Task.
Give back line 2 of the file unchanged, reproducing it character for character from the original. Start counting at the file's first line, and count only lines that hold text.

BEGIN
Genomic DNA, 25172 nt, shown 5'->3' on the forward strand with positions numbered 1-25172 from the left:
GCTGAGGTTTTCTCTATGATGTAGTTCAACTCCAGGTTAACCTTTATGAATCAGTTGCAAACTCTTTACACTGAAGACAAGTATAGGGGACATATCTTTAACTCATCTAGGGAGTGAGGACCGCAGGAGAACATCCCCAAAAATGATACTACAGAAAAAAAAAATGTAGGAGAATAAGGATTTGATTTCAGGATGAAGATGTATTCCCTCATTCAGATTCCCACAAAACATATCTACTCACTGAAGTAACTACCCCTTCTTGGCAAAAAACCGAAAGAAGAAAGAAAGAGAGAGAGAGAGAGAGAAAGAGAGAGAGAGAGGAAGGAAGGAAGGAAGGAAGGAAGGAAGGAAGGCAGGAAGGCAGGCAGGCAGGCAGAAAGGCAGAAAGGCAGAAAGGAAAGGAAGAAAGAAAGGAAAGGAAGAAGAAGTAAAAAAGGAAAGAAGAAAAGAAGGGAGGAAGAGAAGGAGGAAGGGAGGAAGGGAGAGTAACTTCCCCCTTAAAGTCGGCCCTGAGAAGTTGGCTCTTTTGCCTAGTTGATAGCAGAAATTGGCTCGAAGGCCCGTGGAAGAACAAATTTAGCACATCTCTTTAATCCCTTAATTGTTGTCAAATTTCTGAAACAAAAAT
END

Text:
GCTGAGGTTTTCTCTATGATGTAGTTCAACTCCAGGTTAACCTTTATGAATCAGTTGCAAACTCTTTACACTGAAGACAAGTATAGGGGACATATCTTTAACTCATCTAGGGAGTGAGGACCGCAGGAGAACATCCCCAAAAATGATACTACAGAAAAAAAAAATGTAGGAGAATAAGGATTTGATTTCAGGATGAAGATGTATTCCCTCATTCAGATTCCCACAAAACATATCTACTCACTGAAGTAACTACCCCTTCTTGGCAAAAAACCGAAAGAAGAAAGAAAGAGAGAGAGAGAGAGAGAAAGAGAGAGAGAGAGGAAGGAAGGAAGGAAGGAAGGAAGGAAGGAAGGCAGGAAGGCAGGCAGGCAGGCAGAAAGGCAGAAAGGCAGAAAGGAAAGGAAGAAAGAAAGGAAAGGAAGAAGAAGTAAAAAAGGAAAGAAGAAAAGAAGGGAGGAAGAGAAGGAGGAAGGGAGGAAGGGAGAGTAACTTCCCCCTTAAAGTCGGCCCTGAGAAGTTGGCTCTTTTGCCTAGTTGATAGCAGAAATTGGCTCGAAGGCCCGTGGAAGAACAAATTTAGCACATCTCTTTAATCCCTTAATTGTTGTCAAATTTCTGAAACAAAAAT